Samsung took people by surprise with its ambitious voice- and motion-controlled ES8000 and ES7000 TVs, even if we found the results to be a bit mixed. Perhaps the most off-putting thing about those two sets however, were their high prices, as they were around £500 more expensive than their main competitors like Sony's HX853 TVs.
The UE46ES6800 is a much cheaper proposition from Samsung, costing around £999 online. It dumps the slightly gimmicky voice and gesture control, but retains many of the high-end models' best features, and so looks like a tempting option if you're after a feature-packed family TV.
User interface and EPG
Over the last few years Samsung has done more than any other manufacturer to raise the standard of user interfaces on our TVs. The one on the UE46ES6800 looks identical to what you would find on the company's high-end models. It's beautifully presented, with lush graphics and slick transitions between different menu screens.
The main menu gives you lots of control over the set's key features, with comprehensive picture and audio tweaking options. Most screens have an information box too, which gives you a description of what the selected sliders or buttons do -- something that rival models lack, so it's good to see it included here.
All is not completely hunky-dory however, as the main home screen -- which acts as a portal into all of the TV's features, from Smart TV services, to media streaming, picture controls and even input selection -- is overly busy, making it a daunting prospect to navigate.
The interface also often offers a multitude of different ways of completing the same task. You can playback media files either by selecting a DLNA server as the source in the AV input list, for example, or by choosing AllShare Play from the main home screen. They both do pretty much the same thing, so this repetition only serves to make the interface more complicated than is necessary.
On the plus side, the set uses a dual-core processor so the menus are pretty zippy to navigate, and the Smart TV apps are fast to load and use compared to those on many competitors' models. We're not talking iPad or Android tablet speeds here -- the current generation of Smart TV systems are all on the clunky side -- but compared to what else is available on the market, they're pretty good.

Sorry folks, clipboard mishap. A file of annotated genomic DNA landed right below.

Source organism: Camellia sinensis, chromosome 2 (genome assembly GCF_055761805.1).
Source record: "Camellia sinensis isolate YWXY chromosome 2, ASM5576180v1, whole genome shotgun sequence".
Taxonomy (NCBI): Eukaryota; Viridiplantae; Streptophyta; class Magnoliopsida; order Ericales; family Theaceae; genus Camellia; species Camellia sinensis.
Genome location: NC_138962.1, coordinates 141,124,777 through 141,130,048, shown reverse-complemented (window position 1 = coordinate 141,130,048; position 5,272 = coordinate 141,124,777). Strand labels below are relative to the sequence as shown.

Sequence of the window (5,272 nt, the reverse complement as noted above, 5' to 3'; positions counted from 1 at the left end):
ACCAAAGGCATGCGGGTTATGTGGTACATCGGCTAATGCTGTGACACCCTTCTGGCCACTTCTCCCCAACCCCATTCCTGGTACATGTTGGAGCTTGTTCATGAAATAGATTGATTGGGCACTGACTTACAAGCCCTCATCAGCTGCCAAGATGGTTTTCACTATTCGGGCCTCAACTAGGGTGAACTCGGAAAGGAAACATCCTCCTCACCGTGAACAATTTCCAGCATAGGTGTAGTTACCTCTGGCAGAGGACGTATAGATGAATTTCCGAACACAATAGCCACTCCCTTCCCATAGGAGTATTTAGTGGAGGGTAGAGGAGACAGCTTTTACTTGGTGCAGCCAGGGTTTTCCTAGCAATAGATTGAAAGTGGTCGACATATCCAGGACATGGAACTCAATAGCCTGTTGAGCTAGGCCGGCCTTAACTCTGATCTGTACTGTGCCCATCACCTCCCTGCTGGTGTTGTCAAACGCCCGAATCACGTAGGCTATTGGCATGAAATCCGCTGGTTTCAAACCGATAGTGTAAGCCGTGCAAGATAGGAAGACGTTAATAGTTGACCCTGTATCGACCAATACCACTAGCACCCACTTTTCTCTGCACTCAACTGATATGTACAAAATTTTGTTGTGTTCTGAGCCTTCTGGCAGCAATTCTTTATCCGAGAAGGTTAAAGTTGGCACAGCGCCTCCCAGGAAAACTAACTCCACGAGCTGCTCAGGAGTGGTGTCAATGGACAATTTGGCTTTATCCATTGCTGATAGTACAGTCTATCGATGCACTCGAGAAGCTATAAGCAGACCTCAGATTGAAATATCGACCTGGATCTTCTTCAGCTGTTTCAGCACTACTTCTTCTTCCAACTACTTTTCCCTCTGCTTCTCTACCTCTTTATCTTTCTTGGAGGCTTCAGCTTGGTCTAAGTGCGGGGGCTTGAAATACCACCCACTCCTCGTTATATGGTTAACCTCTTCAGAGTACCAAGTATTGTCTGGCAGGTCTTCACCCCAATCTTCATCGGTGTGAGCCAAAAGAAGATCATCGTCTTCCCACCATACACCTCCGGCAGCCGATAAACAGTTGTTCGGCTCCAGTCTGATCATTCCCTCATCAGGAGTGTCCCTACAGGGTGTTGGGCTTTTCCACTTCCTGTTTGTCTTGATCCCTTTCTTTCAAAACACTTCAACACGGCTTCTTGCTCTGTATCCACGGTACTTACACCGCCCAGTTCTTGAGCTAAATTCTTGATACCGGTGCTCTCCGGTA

As the TV has both Freeview and Freesat tuners it's actually got two separate electronic programming guides. Freesat tightly controls the look and feel of its guide, so the one here is identical to what you'd find on other Freesat TVs and set-top boxes. I've always found it annoying that when you open the Freesat guide you don't go directly to the list of channels, but instead find yourself at a channel genre selection screen, but it’s the Freesat way and Samsung isn't to blame for this.
Naturally, Samsung has more control over its own Freeview guide, and here it's done an excellent
job.The guide is beautifully presented and is speedy when
scrolling through the channels.
The EPG has a video thumbnail window so you can keep tabs on the programme you're watching
while also flicking through the guide.
Smart TV features
Crucial to this model's appeal are its Smart TV features. Put simply, Samsung's offering is the best there is on the market at the moment, even if it still has some weaknesses. The main benefit of Samsung's offering is the sheer amount of content available on the system. The set of course supports BBC iPlayer, but it's also got ITV Player on-board, something you just won't find on other manufacturers' TVs at the moment.
On the movie-streaming front it supports both the Netflix and Lovefilm services, and there's Curzon On Demand and Knowhow Movies for premium film rentals. You get a wealth of news, weather and information apps too, including BBC News and Sport. That said, there are plenty of fillers, including a load of iffy apps that you're likely to download, try once and then delete. This could also be said to be true for most of the apps that populate Smart TV systems at the moment.
As the TV uses a dual-core processor it can manage multi-tasking with smart apps. This means that when you want to switch from iPlayer to ITV Player, for example, as long as you have them both loaded you can just hit the History button on the remote and jump between them, rather than having to constantly exit one, return to the Smart Hub and load the other. It's not true multi-tasking as you still have to wait for the previous app to reload, but it's useful nonetheless. Panasonic has a similar system, but it's only available on its high-end sets, so it's good to see it included on a mid-range remodel like this one.
Like many of today's mid- and high-end models you can also record directly from the Freeview or Freesat tuners to USB memory keys or drive. You can only record the channel you're actually tuned to, however, so it's no replacement for a PVR.
Naturally, it has media playback and streaming features too. Samsung TVs usually have very good format support, but this model was mixed in this regard. Although it would happily play HD MKV files from USB drives, it failed to play the format when asked to stream it over a network from my Iomega NAS drive. Nevertheless, it did play ball with HD MP4 files, as well as videos in DivX and Xvid.
Design and connections
The UE46ES6800 isn't quite as stunning as the ES7000 and ES8000 models, mainly because it doesn't have such super-slim bezels. That said, it's still a very good looking TV, especially for a mid-range offering. The design is actually closer to what we saw on last year's D8000 range, with the slightly wider black bezel around the display giving way to a transparent Perspex lip. All this sits on a cross-shaped stand with a chrome finish, which looks very futuristic, even if it's not quite as pretty as the sweeping U-shaped pedestal that the ES8000 sits upon.